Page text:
Last week’s Livestrong 15th Anniversary event in Austin, Texas, looked like an odd occasion.
Everyone there seemed pretty sure that they were still doing a good thing, but there an was inevitable discomfort about the context of the overwhelming revelations of the USADA’s report on Lance Armstrong’s doping behaviours.
“If Lance doped, that certainly takes away from his athletic wins. However, to survive what he did and come back at all is impressive. To come back and create good like he did with Livestrong is even better,” said Bob Kile, a throat cancer survivor from Washington and Livestrong supporter.
Sean Penn sounded fuzzy in his effort to be more sure: “Of course he remains an inspiration. I think anybody who’s looking with a very clear eye at this would find themselves hypocritical to consider otherwise.”
While Lance Armstrong will remain a hero for some and a paradox for many others, the fall of Jimmy Saville in the public eye is unequivocal. The actions of Saville the charity fundraiser not only look insignificant next to the ever growing trail of destruction of Saville the sex offender, they look like a way of creating the shadows in which the latter could work.
Weighing up the good and bad of these men’s lives is what happens on these occasions, with charitable actions normally chalked up on the virtuous side of the board. The concept and role of charity within society does not always come out well from these debates: it looks like some kind of moral offset scheme.
Modern corporate responsibility theory shuns the old school approach to philanthropy for exactly that reason, but charity continues to be used as a way of justifying “business as usual” across main functions and activities of companies. The media and current government often enable and encourage this separation, by lauding the obvious, extrinsic contributions of organisations.
Within the Coalition’s post-bail out Project Merlin agreement with the financial sector, contributions to the voluntary sector through the Big Society Bank have been loudly sold as a key way of “giving back” to the society that paid for their wild profligacy. Meanwhile, changes to the main means by which they impact society have all been quietly dropping off the radar – under-regulated trading activities, cripplingly low levels of lending, bloated, ring-fenced bonuses and socially unacceptable levels of tax on their profits.
Before the crash, moral offsetting within the financial sector was rife as a distraction technique. Vulnerable older people, for example, were supported in their hundreds through the odd donation to charity and ripped off in their thousands through the mis-selling of financial products they didn’t need or understand. Between 2005-10, HSBC deliberately mis-sold 5 year investments to 2,485 elderly customers who were in care and had life expectancies of 2-3 years, forcing them to incur heavy charges for early withdrawals. During the same period, HSBC HQ and many of its branches supported older people’s charities.
That charitable acts and donations provide self-justification and external cover for individuals and organisations is not exactly a revelation. And nor is support for the sensible response – to empower good ethics auditing organisations like Sedex and to learn from charities like Amnesty International that apply rigorous internal vetting to potential donors and partners.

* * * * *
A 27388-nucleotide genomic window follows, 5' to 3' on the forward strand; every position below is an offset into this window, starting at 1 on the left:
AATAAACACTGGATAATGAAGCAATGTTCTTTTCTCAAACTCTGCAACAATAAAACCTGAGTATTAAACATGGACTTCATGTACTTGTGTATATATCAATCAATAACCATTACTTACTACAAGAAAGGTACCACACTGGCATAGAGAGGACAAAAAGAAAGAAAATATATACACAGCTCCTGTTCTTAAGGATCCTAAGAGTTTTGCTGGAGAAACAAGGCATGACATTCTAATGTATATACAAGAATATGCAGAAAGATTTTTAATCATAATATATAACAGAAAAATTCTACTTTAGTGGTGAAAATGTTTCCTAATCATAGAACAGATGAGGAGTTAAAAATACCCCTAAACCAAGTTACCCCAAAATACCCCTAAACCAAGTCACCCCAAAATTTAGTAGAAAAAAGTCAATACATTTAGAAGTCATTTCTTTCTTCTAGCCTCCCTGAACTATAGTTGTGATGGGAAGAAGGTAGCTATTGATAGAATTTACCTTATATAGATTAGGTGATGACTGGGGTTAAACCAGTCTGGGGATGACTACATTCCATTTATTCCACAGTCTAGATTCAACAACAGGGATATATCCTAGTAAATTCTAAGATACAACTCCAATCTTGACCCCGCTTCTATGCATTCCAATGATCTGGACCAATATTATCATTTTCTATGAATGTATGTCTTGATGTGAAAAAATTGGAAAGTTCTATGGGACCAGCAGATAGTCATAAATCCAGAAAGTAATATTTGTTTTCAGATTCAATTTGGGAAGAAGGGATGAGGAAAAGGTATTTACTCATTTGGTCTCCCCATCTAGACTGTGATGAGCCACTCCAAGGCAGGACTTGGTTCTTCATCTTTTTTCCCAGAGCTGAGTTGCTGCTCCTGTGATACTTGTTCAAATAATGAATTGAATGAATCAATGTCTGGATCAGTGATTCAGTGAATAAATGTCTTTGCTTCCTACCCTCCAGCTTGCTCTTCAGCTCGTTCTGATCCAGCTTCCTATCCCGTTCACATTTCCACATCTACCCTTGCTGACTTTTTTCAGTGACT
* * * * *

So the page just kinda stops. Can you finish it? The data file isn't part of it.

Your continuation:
But for us, a behaviour change organisation, its just one part of a bigger, consequential separation between everyday, mainstream activities and culture and what is made to look like an odd little world stuck on the side, where good lives.
For celebrities and businesses, who can pop into this world for a quick moral top up or offset, this seems to work pretty well. And the organisations and individuals that need their support, especially during these very tough times, go along with it because this arrangement provides profile and funding for their good work.
But we are often reminded that this arrangement is not progressive. It makes it harder for social organisations to get right into the workings of the machine and affect the mainstream behaviours of individuals and businesses. If charity appears to many as a once-a-year fancy dress activity, a 10p donation when you vote on the X Factor or a corporate team building day at a local playground, then when these same causes need to radically affect the way we live our lives, this voice is easily patted on the head and dismissed.
There are loads of complex issues in here. The concept of charity in society and its relationship with genuine progress is complex and full of tensions. Moreover, people and businesses will continue to want to do good things with a bit of spare time or income and their appetite for that shouldn’t be criticized.
The bit that we take out of this complexity is to try and avoid the whole debate completely. Nothing we create now sells itself as good, green or the right thing to do, because we know that among the potential assumptions about the relevance and mainstream credibility of those are lots of risk factors.
But we realize that this solution, this keeping our social aims in the background, is a compromise in response something undesirable: the separation of good into an alternative space within mainstream culture. Every time charity and social change appears in a debate about an Armstrong or a Saville or big banks, this separation becomes more awkward and undesirable.